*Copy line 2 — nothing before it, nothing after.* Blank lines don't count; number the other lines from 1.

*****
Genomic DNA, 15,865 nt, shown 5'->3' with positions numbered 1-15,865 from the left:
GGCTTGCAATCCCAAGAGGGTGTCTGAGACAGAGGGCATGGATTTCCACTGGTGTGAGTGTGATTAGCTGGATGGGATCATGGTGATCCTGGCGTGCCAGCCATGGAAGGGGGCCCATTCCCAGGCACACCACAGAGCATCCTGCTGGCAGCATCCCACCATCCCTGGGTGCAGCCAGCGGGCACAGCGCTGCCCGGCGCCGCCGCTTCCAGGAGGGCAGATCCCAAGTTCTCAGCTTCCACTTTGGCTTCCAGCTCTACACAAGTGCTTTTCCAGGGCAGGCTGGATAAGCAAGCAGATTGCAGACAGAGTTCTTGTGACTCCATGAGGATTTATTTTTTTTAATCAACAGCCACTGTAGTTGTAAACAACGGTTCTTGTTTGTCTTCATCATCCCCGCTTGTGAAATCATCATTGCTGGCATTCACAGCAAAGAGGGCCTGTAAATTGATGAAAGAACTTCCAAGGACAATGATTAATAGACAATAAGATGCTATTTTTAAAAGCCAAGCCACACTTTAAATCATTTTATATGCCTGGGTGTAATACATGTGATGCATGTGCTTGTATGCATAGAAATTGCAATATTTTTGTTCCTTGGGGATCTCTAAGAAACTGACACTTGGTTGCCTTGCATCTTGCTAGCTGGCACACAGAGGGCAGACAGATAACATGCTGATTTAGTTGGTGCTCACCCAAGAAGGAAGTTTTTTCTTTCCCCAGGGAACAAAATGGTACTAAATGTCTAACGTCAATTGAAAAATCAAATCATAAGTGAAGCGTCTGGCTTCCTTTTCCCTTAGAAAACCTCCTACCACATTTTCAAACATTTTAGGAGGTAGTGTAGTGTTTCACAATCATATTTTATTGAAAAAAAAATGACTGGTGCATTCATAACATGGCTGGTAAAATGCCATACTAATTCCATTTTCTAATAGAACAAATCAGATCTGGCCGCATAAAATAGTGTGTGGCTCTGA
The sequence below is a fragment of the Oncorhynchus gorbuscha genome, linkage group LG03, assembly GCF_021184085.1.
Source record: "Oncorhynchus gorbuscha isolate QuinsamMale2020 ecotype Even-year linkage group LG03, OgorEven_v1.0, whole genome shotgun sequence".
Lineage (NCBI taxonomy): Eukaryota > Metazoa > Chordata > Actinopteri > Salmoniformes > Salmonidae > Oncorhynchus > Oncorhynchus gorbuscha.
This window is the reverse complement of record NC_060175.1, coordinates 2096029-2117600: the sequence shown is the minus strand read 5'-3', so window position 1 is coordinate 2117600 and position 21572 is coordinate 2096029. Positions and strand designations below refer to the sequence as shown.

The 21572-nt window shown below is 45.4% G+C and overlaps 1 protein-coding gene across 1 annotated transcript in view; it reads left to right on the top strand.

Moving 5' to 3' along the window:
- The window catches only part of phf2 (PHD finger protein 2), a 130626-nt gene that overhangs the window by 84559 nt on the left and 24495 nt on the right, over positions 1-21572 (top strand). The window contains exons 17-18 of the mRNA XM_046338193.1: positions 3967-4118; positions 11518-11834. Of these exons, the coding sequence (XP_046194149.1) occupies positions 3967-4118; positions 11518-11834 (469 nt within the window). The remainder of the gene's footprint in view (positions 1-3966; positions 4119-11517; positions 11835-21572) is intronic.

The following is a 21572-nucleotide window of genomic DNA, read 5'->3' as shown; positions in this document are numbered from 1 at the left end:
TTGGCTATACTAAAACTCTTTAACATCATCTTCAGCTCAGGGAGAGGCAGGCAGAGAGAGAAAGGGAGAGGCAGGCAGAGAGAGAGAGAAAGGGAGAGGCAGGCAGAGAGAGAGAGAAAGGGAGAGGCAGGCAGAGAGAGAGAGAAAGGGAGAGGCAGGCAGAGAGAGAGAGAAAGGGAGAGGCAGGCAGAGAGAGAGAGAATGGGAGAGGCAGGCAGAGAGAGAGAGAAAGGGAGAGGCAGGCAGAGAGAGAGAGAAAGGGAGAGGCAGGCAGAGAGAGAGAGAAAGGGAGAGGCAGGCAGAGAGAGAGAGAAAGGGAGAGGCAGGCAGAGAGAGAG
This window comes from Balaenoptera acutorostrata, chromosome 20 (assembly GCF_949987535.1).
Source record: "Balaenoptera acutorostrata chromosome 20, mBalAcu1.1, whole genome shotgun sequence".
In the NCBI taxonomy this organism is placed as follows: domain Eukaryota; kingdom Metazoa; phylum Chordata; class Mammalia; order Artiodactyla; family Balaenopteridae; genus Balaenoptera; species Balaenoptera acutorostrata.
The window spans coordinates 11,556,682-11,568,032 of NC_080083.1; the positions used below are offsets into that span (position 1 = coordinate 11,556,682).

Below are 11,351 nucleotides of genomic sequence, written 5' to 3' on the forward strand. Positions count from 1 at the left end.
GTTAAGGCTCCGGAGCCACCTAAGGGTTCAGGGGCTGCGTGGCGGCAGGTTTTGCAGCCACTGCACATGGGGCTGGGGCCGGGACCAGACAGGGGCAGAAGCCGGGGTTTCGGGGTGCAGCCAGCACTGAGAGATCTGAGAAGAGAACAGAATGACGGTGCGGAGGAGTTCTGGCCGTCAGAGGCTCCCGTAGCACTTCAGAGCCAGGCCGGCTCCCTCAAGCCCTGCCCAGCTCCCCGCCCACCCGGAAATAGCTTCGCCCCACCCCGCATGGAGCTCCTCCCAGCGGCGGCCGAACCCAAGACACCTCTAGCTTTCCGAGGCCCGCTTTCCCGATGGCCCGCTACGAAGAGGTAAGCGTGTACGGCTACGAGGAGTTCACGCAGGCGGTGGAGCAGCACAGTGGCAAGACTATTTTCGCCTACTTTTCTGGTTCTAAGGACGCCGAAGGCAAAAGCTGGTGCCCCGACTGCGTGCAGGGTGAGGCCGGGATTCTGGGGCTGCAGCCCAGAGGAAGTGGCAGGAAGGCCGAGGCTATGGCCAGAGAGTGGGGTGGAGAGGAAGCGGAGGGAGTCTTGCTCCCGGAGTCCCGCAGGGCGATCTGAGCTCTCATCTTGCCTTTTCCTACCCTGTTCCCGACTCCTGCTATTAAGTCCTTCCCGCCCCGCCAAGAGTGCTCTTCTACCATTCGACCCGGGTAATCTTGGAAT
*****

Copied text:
GGCTTGCAATCCCAAGAGGGTGTCTGAGACAGAGGGCATGGATTTCCACTGGTGTGAGTGTGATTAGCTGGATGGGATCATGGTGATCCTGGCGTGCCAGCCATGGAAGGGGGCCCATTCCCAGGCACACCACAGAGCATCCTGCTGGCAGCATCCCACCATCCCTGGGTGCAGCCAGCGGGCACAGCGCTGCCCGGCGCCGCCGCTTCCAGGAGGGCAGATCCCAAGTTCTCAGCTTCCACTTTGGCTTCCAGCTCTACACAAGTGCTTTTCCAGGGCAGGCTGGATAAGCAAGCAGATTGCAGACAGAGTTCTTGTGACTCCATGAGGATTTATTTTTTTTAATCAACAGCCACTGTAGTTGTAAACAACGGTTCTTGTTTGTCTTCATCATCCCCGCTTGTGAAATCATCATTGCTGGCATTCACAGCAAAGAGGGCCTGTAAATTGATGAAAGAACTTCCAAGGACAATGATTAATAGACAATAAGATGCTATTTTTAAAAGCCAAGCCACACTTTAAATCATTTTATATGCCTGGGTGTAATACATGTGATGCATGTGCTTGTATGCATAGAAATTGCAATATTTTTGTTCCTTGGGGATCTCTAAGAAACTGACACTTGGTTGCCTTGCATCTTGCTAGCTGGCACACAGAGGGCAGACAGATAACATGCTGATTTAGTTGGTGCTCACCCAAGAAGGAAGTTTTTTCTTTCCCCAGGGAACAAAATGGTACTAAATGTCTAACGTCAATTGAAAAATCAAATCATAAGTGAAGCGTCTGGCTTCCTTTTCCCTTAGAAAACCTCCTACCACATTTTCAAACATTTTAGGAGGTAGTGTAGTGTTTCACAATCATATTTTATTGAAAAAAAAATGACTGGTGCATTCATAACATGGCTGGTAAAATGCCATACTAATTCCATTTTCTAATAGAACAAATCAGATCTGGCCGCATAAAATAGTGTGTGGCTCTGA